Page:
Investigating Meat Authenticity

May 25, 2016
Volume 12, Issue 9

Photo Credit: Stefan Larsson / EyeEm/Getty Images

Researchers from Universidade Federal de Minas Gerais, Brazil, have used multiple analytical techniques including ion-exchange chromatography (IEC) and attenuated total reflectance Fourier-transform infrared (ATR‑FTIR) spectroscopy to investigate bovine meat adulteration.1 An increasing concern across many nations, food authenticity represents a considerable challenge for analytical chemists.

Numerous scandals have been reported in recent years highlighting the impact of food fraud on consumers. Recent examples include the horsemeat scandal within Europe2 and the major scandal within Brazil with several slaughterhouses in the Belo Horizonte region found to be committing fraud through the addition of non-meat ingredients.3

Fraud with regards to meat can be categorized into four major areas: meat origin, meat substitution, meat processing, and non‑meat ingredient addition.4

“Substitution of one species with another is the most reported type of meat fraud, such as in the recent horsemeat scandal [that] occurred in Europe in 2013,” explained Marcelo M. Sena from the Universidade Federal de Minas Gerais, Brazil, and lead author of the study. These type of substitutions have been widely reported with a number of analytical methods for detecting this fraud discussed and developed, however, the addition of non-meat ingredients has received much less attention. This current research aims to address that gap in the literature.

“We studied this type of meat fraud due to a real case investigated and elucidated by the Brazilian Federal Police in 2012. Adulterant substances were found in loco in the denounced slaughterhouses, including salts, such as sodium chloride, phosphate, tripolyphosphate and acid pyrophosphate, and maltodextrin. Specific equipment used for these frauds were also found there, such as injection and tenderizing machines,” said Sena.

Often the intention of adulterant substances is to increase the water holding capacity (WHC) of meat, thereby increasing the weight of the meat and its potential sale value. A standard method exists for detecting this based upon the water/protein ratio. However, it is much harder to detect water binding to the meat induced by the addition of salts and proteins. This water binding leaves the water/protein value ratio close to its natural value and to identify such fraud the detection of proteins and/or exogenous salts is required.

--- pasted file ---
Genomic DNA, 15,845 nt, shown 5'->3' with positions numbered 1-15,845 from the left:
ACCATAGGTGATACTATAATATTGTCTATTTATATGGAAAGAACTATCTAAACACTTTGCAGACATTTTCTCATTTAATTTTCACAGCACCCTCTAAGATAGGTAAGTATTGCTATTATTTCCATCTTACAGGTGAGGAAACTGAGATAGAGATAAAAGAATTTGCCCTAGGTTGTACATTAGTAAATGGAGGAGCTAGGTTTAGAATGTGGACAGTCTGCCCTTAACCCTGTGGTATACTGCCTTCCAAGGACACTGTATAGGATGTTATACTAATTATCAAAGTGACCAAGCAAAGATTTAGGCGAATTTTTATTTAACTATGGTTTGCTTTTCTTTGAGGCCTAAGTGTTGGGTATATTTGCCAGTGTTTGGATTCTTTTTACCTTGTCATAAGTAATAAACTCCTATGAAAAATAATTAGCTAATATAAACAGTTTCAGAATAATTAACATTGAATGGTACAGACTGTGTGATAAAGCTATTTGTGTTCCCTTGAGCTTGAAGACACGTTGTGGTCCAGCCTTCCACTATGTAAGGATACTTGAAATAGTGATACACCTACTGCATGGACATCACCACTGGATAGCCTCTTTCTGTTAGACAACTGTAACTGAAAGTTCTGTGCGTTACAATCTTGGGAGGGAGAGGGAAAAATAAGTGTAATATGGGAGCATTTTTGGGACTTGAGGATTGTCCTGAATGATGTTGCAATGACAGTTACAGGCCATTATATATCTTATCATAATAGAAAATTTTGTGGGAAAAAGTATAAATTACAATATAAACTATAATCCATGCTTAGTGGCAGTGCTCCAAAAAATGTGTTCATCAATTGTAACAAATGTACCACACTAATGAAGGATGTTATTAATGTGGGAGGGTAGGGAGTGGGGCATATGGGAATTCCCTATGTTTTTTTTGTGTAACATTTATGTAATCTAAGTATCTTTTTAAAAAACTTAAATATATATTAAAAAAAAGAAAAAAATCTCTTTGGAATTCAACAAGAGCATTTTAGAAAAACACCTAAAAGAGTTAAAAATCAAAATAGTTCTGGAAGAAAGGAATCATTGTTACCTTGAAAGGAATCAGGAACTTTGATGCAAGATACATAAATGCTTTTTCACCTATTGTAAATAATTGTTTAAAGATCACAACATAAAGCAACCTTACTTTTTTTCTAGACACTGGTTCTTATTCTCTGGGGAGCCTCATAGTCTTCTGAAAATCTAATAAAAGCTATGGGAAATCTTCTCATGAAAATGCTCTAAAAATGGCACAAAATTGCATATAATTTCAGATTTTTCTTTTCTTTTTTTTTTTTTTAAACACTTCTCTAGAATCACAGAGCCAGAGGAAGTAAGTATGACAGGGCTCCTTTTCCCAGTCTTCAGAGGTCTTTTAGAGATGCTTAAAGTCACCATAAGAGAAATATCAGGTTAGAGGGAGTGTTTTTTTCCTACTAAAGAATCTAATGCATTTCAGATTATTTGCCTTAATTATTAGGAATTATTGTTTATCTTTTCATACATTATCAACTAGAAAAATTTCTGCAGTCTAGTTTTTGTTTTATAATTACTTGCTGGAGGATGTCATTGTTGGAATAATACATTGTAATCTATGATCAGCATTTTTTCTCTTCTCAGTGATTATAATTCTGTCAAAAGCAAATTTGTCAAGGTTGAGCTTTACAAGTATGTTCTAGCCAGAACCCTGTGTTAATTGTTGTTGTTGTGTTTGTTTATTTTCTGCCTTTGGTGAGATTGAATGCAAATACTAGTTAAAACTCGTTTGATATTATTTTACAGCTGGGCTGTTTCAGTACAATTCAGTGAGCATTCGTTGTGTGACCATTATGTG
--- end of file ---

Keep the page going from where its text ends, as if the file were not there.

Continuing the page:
The Brazilian Federal Police provided 55 samples, with 12 controls taken directly from the bovine carcass. Physico-chemical parameters were determined for proteins, ash, sodium, chloride, and phosphate using the Kjeldahl method, gravimetry, and IEC. The research team also introduced the use of ATR‑FTIR spectroscopy. A strategy of data fusion was implemented combining the outputs of multiple analytical techniques resulting in 91% of the adulterated samples being correctly identified. The analytical method used should preferably be “simple, rapid, of low cost, non‑destructive, and involving no or a minimum of sample pre‑treatment,” clarified Sena.

Further work is currently being carried out by Karen M. Nunes as part of a PhD thesis to obtain more robust models and an in-depth characterization of the fraudulent bovine meat. “The aim of this project is to prepare adulterated meat samples, simulating various types of frauds. These samples will be analyzed by analytical techniques that generated bidimensional data, such as image vibrational spectroscopy, and more complex chemometric methods, such as multivariate curve resolution and unfolded partial least squares,” explained Sena. — L.B.


  1. K.M. Nunes et al., Food Chemistry 205, 14–22 (2016).
  2. Food Safety Authority of Ireland (FSAI) (2013).
  3. Departamento de Polícia Federal (DPF) (2012).
  4. N.Z. Ballin, Meat Science 86, 577–587 (2010).
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